Scalp psoriasis affects over half of those who suffer from psoriasis. Essentially it is just where a flare up of psoriasis occurs on the scalp; however the usual treatments for psoriasis are difficult to apply to this area.
Will it come back?
As with most forms of psoriasis, scalp psoriasis can come and go. For some it may disappear completely and others it may come back after a period of remission. Treatments for scalp psoriasis are effective, and the symptoms should be cleared after a few weeks of treatment.
How do I manage it?
Scalp psoriasis can often be managed at home with medicated shampoos and conditioners. There are many specially formulated shampoos on the market that are mild enough not to cause aggravation, and medicated to help sooth and soften the plaque. These shampoos help to soften the scale ready for removal, and can be used even after symptoms have passed to keep your scalp healthy.
When do I go to the doctor?
If your scalp is covered with thick scale, or you are not noticing any effects from a medicated shampoo, then consult your GP. He may arrange a visit to a specialist dermatologist, or prescribe a different sort of treatment.
Posted under How To Cure Psoriasis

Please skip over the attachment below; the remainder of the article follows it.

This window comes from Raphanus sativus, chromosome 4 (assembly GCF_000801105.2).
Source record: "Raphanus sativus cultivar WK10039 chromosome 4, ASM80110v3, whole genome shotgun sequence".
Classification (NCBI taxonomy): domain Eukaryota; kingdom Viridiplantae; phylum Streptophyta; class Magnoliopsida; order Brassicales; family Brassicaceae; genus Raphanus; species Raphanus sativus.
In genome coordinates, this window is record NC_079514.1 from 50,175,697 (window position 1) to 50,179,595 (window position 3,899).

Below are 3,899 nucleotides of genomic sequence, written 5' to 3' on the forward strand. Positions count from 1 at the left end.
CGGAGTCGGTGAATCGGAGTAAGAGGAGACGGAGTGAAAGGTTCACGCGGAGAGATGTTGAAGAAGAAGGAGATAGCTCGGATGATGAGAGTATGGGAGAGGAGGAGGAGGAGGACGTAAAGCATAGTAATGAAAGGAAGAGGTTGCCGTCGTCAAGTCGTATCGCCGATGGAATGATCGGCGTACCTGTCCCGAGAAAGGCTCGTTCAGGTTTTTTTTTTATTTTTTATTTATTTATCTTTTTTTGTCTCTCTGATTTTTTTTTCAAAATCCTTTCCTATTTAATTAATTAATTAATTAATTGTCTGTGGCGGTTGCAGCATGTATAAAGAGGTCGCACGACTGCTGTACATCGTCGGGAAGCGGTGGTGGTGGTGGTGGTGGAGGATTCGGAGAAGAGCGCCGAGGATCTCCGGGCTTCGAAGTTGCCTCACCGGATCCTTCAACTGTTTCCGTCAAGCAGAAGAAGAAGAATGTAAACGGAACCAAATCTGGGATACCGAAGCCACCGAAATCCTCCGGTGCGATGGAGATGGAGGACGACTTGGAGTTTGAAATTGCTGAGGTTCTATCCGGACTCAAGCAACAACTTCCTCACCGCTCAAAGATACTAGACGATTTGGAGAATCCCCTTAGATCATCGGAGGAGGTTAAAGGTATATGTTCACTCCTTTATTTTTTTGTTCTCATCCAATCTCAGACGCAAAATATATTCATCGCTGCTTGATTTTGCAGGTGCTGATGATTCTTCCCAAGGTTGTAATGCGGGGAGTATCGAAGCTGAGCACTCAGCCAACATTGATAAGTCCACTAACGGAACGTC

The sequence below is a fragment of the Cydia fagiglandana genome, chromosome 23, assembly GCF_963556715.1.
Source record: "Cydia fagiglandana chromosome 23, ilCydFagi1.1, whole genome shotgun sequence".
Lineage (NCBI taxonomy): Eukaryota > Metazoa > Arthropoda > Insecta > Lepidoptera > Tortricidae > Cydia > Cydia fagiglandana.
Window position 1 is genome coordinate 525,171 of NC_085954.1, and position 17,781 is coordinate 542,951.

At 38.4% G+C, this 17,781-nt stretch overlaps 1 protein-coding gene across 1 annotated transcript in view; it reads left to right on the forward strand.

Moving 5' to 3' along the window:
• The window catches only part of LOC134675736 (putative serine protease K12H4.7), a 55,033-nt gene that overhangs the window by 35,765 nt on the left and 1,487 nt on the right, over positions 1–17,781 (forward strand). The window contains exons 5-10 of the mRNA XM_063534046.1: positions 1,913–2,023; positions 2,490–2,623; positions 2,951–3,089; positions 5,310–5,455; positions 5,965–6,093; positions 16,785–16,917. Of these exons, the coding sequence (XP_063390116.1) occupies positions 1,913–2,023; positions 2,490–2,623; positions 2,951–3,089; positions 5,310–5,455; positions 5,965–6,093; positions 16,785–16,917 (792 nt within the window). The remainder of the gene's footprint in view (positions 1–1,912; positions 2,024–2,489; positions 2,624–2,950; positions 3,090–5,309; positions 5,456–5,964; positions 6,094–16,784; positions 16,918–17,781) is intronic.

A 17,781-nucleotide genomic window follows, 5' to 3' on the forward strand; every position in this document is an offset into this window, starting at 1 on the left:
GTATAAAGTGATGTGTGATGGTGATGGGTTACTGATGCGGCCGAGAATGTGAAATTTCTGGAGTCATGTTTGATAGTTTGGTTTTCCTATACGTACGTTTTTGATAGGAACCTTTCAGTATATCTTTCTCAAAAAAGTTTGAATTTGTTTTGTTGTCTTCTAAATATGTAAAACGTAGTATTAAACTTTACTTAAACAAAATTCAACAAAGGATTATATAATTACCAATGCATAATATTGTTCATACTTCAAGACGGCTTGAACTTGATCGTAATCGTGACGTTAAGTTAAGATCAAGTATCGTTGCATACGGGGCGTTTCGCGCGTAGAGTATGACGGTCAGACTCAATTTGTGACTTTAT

This post was written by TKB_Editor on August 17, 2011
Psoriasis is a condition of the skin. It flares up in the form of scaly red dry patches causing unsightly patches and much discomfort.
Those that suffer from it equate their flare ups with having an unwanted guest. They suddenly show up, irritate you and know one knows what to do with them. There are several treatments for this skin condition that can range from itchy to down right painful. For any psoriasis sufferer, the first port of call should be your doctor. However, never be afraid to ask your doctor about home remedies that can help your condition. One such home remedy is keeping the skin moist.
You can keep the skin moist in a variety of ways. Soaking the skin is a very effective way. Warm baths, soaking and swimming, help to re-hydrate the skin. This can also help to remove some of the dry, hard scaly skin that can develop. Soaking helps the skin stay moist as well as reduces the itching. The scaly skin, which can act as a barrier to many creams and medications can be removed more easily. If your don’t wish to soak or don’t have the time, applying cool wet compressed to the areas can also help.
It is important to remember that if you soak frequently, you should apply some moisturizer straight after. Soaking can remove some of the skins natural oils. Doing this too often without re-moisturizing the skin can actually make the problem worse. Make sure, at least within 3 minutes of your soak, you apply a moisturizer with heavy emollient. This will replace what was lost by the soak and help your skin stay moisturized.
Jim Moore has spent the last 20 years as a professional writer working for some of the world’s largest companies. http://www.psoriasisprevention.com
Posted under How To Cure Psoriasis
This post was written by TKB_Editor on August 14, 2011